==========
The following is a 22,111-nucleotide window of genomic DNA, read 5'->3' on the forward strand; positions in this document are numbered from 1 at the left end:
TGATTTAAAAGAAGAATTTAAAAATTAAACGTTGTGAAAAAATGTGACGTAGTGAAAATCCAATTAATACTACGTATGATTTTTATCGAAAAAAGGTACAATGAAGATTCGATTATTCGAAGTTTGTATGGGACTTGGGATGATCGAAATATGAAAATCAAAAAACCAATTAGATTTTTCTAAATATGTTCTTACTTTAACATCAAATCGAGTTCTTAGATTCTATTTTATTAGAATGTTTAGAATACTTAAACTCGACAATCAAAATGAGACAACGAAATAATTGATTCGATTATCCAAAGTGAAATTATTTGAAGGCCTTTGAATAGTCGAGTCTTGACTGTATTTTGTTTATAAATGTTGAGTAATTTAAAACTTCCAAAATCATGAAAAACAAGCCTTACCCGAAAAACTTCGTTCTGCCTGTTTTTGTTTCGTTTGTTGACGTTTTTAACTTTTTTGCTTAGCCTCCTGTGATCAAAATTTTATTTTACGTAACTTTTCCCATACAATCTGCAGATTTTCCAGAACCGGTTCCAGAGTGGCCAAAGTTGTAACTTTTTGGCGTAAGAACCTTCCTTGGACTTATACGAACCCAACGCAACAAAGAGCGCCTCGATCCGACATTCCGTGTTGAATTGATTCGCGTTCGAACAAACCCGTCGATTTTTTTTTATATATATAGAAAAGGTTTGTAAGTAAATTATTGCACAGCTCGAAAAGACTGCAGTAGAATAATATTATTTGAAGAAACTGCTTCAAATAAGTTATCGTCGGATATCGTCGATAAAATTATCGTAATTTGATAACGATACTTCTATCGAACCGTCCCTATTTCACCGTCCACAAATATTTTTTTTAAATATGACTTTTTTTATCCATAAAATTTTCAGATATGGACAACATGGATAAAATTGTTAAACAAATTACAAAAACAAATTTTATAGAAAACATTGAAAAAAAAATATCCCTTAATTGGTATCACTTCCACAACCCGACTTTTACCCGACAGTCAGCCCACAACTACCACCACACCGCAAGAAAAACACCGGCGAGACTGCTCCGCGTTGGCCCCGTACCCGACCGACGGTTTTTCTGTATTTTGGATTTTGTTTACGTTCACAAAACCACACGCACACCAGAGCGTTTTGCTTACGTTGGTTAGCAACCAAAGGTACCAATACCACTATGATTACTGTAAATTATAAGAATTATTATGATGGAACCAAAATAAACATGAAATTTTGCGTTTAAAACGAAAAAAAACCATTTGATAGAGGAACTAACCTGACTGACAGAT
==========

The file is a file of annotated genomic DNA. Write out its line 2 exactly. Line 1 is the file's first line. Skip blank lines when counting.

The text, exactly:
TGATTTAAAAGAAGAATTTAAAAATTAAACGTTGTGAAAAAATGTGACGTAGTGAAAATCCAATTAATACTACGTATGATTTTTATCGAAAAAAGGTACAATGAAGATTCGATTATTCGAAGTTTGTATGGGACTTGGGATGATCGAAATATGAAAATCAAAAAACCAATTAGATTTTTCTAAATATGTTCTTACTTTAACATCAAATCGAGTTCTTAGATTCTATTTTATTAGAATGTTTAGAATACTTAAACTCGACAATCAAAATGAGACAACGAAATAATTGATTCGATTATCCAAAGTGAAATTATTTGAAGGCCTTTGAATAGTCGAGTCTTGACTGTATTTTGTTTATAAATGTTGAGTAATTTAAAACTTCCAAAATCATGAAAAACAAGCCTTACCCGAAAAACTTCGTTCTGCCTGTTTTTGTTTCGTTTGTTGACGTTTTTAACTTTTTTGCTTAGCCTCCTGTGATCAAAATTTTATTTTACGTAACTTTTCCCATACAATCTGCAGATTTTCCAGAACCGGTTCCAGAGTGGCCAAAGTTGTAACTTTTTGGCGTAAGAACCTTCCTTGGACTTATACGAACCCAACGCAACAAAGAGCGCCTCGATCCGACATTCCGTGTTGAATTGATTCGCGTTCGAACAAACCCGTCGATTTTTTTTTATATATATAGAAAAGGTTTGTAAGTAAATTATTGCACAGCTCGAAAAGACTGCAGTAGAATAATATTATTTGAAGAAACTGCTTCAAATAAGTTATCGTCGGATATCGTCGATAAAATTATCGTAATTTGATAACGATACTTCTATCGAACCGTCCCTATTTCACCGTCCACAAATATTTTTTTTAAATATGACTTTTTTTATCCATAAAATTTTCAGATATGGACAACATGGATAAAATTGTTAAACAAATTACAAAAACAAATTTTATAGAAAACATTGAAAAAAAAATATCCCTTAATTGGTATCACTTCCACAACCCGACTTTTACCCGACAGTCAGCCCACAACTACCACCACACCGCAAGAAAAACACCGGCGAGACTGCTCCGCGTTGGCCCCGTACCCGACCGACGGTTTTTCTGTATTTTGGATTTTGTTTACGTTCACAAAACCACACGCACACCAGAGCGTTTTGCTTACGTTGGTTAGCAACCAAAGGTACCAATACCACTATGATTACTGTAAATTATAAGAATTATTATGATGGAACCAAAATAAACATGAAATTTTGCGTTTAAAACGAAAAAAAACCATTTGATAGAGGAACTAACCTGACTGACAGAT